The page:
How Exercising Outdoors Can Boost Your Workout
Exercise equipment fills Tami Hart's garage, gathering dust. Tami also ignores the 24-hour fitness room she could use for free at her workplace.
It's not that the Payette, Idaho, woman has given up on physical activity. "There's just something about walking on a treadmill or riding a stationary bike that is totally unappealing and uninspiring," she says. Instead, you'll find her exercising outside, year-round, even in snow and icy wind.
"I need to feel some connection with the outdoors and experience nature as I'm exercising," says Hart.
There's good scientific reason why Hart and many others feel such a difference between outdoor and indoor exercising. It starts with how we pay attention to the world around us and function within it, explains Andrea Faber Taylor, PhD, a researcher in the Landscape and Human Health Laboratory of the University of Illinois at Urbana-Champaign.
During most of our waking hours, we use our directed-attention ability, which helps us stay on task, take an exam or drive in heavy traffic. Directed attention—while useful for success in many life functions—demands concentrated effort. It leaves us feeling mentally fatigued and even stressed, Dr. Faber Taylor says.
By contrast, being in natural settings triggers involuntary attention. We use this when watching a flickering campfire or the moving water of a stream. Involuntary attention is easier on the mind, helping to rebuild and renew directed-attention strength.
"When people exercise outdoors in nature, they are not only exercising their body, but likely restoring attention and receiving physiological stress-reduction benefits. It's a whole-body effect versus just the physical," says Dr. Faber Taylor. Among her research findings: that walking in a park setting for 20 minutes improved the attention performance of children with attention deficits, compared to walking in more built settings. Similarly, a University of Michigan study released in 2008 showed that walking in natural environments or even simply looking at pictures of nature scenes restored the cognitive functioning of a group of college students.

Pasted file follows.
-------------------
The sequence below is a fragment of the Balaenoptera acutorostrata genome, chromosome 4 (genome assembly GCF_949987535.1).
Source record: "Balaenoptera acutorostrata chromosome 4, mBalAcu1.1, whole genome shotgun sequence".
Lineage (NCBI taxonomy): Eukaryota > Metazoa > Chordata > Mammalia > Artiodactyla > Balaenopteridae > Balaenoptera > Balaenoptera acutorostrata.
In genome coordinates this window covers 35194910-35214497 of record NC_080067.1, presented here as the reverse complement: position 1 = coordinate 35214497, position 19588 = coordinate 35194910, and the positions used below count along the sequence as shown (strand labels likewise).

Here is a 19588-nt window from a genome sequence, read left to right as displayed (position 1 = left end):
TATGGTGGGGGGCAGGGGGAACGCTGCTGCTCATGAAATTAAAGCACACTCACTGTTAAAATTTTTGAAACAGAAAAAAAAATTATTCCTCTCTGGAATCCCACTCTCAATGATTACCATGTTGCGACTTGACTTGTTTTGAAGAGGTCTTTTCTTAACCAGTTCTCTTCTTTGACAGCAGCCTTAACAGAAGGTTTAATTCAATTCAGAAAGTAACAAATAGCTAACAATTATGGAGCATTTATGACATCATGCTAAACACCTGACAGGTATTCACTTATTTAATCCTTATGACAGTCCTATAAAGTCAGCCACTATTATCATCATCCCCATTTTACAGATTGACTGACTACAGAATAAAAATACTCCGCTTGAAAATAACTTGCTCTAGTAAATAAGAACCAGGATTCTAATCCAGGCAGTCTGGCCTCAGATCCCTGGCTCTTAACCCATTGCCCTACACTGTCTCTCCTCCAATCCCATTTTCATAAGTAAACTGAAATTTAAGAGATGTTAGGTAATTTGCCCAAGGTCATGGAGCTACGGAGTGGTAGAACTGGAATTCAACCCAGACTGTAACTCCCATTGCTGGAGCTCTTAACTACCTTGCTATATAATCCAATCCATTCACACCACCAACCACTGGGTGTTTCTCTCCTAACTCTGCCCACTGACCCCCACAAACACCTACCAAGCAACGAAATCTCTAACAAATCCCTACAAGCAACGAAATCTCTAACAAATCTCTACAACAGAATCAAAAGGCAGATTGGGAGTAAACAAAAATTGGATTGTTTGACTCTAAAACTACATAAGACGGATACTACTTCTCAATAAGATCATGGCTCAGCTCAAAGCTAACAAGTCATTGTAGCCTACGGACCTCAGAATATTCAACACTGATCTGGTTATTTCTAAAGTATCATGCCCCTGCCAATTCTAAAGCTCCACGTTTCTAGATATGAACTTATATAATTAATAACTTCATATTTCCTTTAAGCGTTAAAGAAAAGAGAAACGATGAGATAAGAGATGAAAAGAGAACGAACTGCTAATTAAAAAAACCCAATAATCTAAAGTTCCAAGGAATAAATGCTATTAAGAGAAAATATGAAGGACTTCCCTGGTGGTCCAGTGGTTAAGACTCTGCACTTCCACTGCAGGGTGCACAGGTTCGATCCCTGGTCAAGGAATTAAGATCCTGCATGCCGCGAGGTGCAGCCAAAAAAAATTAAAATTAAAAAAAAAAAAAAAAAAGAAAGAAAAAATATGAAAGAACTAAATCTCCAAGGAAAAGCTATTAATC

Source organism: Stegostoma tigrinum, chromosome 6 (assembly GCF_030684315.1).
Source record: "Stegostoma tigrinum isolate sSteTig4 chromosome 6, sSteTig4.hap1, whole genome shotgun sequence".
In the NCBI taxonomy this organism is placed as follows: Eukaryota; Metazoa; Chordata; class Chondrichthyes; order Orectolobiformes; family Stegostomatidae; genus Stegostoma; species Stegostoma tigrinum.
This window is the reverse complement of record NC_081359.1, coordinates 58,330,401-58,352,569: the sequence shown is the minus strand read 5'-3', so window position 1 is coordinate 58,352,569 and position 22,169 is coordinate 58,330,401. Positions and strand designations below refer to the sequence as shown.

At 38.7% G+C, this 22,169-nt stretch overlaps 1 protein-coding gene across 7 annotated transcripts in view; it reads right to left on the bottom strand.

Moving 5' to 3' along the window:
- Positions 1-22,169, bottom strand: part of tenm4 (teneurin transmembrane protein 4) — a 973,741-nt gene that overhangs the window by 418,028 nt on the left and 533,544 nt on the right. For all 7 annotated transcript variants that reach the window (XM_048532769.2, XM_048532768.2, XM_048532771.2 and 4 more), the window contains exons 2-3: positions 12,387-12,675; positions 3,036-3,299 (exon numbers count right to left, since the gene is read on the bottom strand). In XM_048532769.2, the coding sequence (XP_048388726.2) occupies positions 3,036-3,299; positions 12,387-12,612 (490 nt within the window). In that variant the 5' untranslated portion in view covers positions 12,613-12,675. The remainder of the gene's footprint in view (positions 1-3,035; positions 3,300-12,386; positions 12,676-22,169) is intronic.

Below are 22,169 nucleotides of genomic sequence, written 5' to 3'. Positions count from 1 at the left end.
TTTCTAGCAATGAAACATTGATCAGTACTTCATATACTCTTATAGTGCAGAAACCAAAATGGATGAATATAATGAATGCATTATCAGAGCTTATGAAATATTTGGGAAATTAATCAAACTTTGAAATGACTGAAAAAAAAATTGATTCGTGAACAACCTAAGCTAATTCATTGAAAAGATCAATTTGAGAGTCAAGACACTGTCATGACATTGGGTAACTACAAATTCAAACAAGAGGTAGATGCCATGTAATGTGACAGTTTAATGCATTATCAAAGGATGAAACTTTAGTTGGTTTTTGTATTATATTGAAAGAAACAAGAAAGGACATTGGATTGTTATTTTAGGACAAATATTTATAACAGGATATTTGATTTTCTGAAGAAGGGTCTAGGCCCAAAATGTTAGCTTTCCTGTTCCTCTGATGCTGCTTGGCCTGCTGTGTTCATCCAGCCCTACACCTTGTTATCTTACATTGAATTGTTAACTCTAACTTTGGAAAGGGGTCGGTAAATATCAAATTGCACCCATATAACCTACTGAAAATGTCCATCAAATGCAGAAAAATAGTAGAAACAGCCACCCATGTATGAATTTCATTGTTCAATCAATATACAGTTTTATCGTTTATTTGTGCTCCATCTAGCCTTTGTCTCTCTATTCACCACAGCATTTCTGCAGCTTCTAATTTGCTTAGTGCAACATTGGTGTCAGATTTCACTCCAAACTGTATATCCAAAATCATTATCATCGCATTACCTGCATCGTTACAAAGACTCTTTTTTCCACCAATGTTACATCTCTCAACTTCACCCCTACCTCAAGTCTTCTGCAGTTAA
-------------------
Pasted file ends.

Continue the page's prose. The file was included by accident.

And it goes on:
Combining nature and physical activity—a phenomenon called "green exercise" by researchers at the University of Essex in England—produces a positive effect on physical and emotional health. Green exercise has been shown to significantly improve self-esteem and mood, reduce blood pressure and burn calories.
Taking it outside
We all know women who love going to the gym. They enjoy the fitness equipment, trainers and classes within those walls. Others work out at home, preferring the privacy and convenience they find there.